While some artists pride themselves on keeping a consistent sound, Radiohead has built a fanatical following with an album-by-album metamorphosis. Five years after “Creep,” their comparatively innocuous debut single, 1997’s career-defining OK Computer captured the paranoia of a generation just coming to terms with a new age of technology. Always ones to stay ahead of the curve, Thom Yorke and company released 2007’s In Rainbows exclusively as an online download, allowing purchasers to name their own price (including $0.00). As of late, the fivesome seems unwilling to craft another record by conventional means, an approach likely to be verified by a much-anticipated new album in 2010.
“Takeover,” the second offering on Jay-Z’s 2001 classic The Blueprint, is one of the most merciless diss tracks in the annals of hip-hop: the breaking point of his heated feud with Nas. Who other than Jay-Z could self-assuredly dismiss the artist behind Illmatic (arguably the genre’s greatest album) as a “little fuck?” Jay-Z is the hip-hop authority, the purveyor of countless hit tracks, and guest of honor on even more. By 2009, Hova declared himself “the new Sinatra” and wrote “Death of Autotune,” seemingly as the only man alive whose ego was big enough to stop the stampede of T-Pain imitators.
During an era in which mainstream rock has crumbled beneath the weight of post-grunge sludge and mall emo nonsense, these one-time new wave revivalists are one of the few dependable standards on the rock radio dial. From the synth-happy New Order worship of their 2004 breakthrough Hot Fuss, to the similarly detectable Bruce Springsteen worship on 2006’s Sam’s Town, Brandon Flowers’ crew has enjoyed remarkable consistency on the charts despite major shifts in sound. And really, who can blame the enigmatic front-man for taking well-deserved shots at Fall Out Boy and The Bravery?
The fascinatingly obtuse Sufjan Stevens has kept indie kids guessing his next move all decade with little success. His acclaimed “50 States Project,” which promised a concept album thematically based on every U.S. state, has produced only two entries since its 2003 inception – and may already be over. But for many, 2005’s Illinois will suffice; even with a limited discography, the Brooklyn minstrel is among the decade’s most successful artists, leaving fans holding their breath while he decides what to do next.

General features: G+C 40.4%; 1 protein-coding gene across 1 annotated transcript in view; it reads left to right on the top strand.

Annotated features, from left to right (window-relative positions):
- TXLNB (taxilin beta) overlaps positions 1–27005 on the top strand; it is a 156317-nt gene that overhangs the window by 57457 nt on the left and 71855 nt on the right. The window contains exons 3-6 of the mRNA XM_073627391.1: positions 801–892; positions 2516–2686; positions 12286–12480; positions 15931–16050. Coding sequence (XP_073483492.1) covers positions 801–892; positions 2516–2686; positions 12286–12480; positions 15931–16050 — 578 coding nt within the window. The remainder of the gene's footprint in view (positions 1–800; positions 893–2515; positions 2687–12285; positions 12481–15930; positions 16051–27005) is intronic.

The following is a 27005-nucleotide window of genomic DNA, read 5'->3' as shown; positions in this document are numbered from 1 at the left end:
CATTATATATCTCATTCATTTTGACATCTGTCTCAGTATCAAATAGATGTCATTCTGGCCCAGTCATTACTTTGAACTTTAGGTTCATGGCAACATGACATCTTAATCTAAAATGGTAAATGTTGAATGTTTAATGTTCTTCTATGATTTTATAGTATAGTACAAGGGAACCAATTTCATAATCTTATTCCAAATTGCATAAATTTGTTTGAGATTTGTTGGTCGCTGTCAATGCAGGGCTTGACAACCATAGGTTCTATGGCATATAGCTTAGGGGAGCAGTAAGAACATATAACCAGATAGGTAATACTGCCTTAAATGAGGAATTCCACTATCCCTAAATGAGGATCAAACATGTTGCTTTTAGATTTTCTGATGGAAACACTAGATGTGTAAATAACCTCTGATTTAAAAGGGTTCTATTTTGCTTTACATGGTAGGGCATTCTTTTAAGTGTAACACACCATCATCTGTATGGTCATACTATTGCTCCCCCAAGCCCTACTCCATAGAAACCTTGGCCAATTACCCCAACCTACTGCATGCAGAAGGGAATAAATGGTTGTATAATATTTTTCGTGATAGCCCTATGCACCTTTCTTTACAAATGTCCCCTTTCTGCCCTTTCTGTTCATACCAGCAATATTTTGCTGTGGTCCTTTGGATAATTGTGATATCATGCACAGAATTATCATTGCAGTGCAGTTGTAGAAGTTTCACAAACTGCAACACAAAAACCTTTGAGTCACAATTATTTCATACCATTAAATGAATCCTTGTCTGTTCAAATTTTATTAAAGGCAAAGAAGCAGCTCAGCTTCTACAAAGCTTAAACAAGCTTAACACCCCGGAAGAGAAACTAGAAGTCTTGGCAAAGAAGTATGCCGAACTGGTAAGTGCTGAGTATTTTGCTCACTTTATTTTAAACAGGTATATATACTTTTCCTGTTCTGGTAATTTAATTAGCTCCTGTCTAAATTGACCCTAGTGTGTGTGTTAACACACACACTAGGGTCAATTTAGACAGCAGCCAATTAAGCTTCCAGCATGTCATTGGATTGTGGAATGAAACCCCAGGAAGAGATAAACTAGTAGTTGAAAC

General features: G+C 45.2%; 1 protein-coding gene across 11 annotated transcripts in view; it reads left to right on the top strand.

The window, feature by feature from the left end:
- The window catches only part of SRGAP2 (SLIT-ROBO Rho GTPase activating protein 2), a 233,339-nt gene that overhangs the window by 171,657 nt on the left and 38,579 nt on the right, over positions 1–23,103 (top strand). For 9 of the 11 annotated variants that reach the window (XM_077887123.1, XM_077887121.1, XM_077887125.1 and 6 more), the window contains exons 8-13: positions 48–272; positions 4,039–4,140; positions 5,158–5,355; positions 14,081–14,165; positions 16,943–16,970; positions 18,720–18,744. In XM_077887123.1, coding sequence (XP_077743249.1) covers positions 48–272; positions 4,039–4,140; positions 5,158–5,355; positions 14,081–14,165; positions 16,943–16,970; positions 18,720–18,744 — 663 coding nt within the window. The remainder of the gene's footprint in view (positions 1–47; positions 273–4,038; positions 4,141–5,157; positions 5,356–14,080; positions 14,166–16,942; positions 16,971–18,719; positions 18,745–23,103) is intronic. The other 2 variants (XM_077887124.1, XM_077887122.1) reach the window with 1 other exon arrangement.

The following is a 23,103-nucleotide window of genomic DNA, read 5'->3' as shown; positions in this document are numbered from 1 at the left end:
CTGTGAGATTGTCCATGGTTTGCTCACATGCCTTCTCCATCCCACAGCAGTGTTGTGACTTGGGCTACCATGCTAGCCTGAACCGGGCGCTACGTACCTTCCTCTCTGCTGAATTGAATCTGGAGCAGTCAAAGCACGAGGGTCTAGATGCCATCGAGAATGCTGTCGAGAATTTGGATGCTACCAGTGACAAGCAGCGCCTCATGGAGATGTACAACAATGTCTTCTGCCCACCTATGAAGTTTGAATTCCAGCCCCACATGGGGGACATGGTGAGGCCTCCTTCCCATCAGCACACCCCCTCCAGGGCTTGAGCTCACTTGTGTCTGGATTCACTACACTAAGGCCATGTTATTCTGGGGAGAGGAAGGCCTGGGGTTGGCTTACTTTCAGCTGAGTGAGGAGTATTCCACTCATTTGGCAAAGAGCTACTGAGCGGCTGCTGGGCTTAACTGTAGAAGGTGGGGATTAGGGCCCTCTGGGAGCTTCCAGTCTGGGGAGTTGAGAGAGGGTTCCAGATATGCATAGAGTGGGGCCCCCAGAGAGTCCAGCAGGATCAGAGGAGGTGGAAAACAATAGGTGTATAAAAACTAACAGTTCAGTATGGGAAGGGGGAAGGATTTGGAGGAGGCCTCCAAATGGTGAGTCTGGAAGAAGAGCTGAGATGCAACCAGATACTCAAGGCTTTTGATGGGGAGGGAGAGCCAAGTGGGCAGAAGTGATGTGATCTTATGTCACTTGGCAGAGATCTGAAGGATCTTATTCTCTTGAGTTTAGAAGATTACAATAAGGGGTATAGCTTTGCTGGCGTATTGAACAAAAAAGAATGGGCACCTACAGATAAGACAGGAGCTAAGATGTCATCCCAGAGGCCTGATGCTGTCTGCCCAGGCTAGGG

ANTONY AND THE JOHNSONS
The indie scene was introduced to songwriter Antony Hegarty in 2005, when he was awarded Britain’s coveted Mercury Prize for best album, beating out a slew of heavy favorites. That year’s I Am a Bird Now and this year’s Crying Light are spellbinding orchestrations of dark cabaret, with Hegarty’s quivering vibrato as the focal point. As a member of New York’s gay community, his music explores issues of gender identity, self-perception, and life and death – with chilling immediacy.
In an Atlanta scene plagued by repetitive gangsta posturing, Outkast’s dynamic, left-brained persona has set the standard for innovative contemporary hip-hop. Is it any wonder that since the duo went on hiatus a few years ago, we’ve had to endure the rise of Soulja Boy-esque bangers and generic Auto-tuned money-grabs? Those whose thirst was not fully quenched by 2004’s uber-successful Speakerboxx/The Love Below should remain cautiously optimistic: Big Boi and André 3000 will be back sooner or later. The pair will carry with them the funkiest, oddball-est, and perhaps most meteorically successful catalogue of the decade, from “Rosa Parks,” to “B.O.B. (Bombs Over Baghdad),” to the crossover hit to end all crossover hits – “Hey Ya!”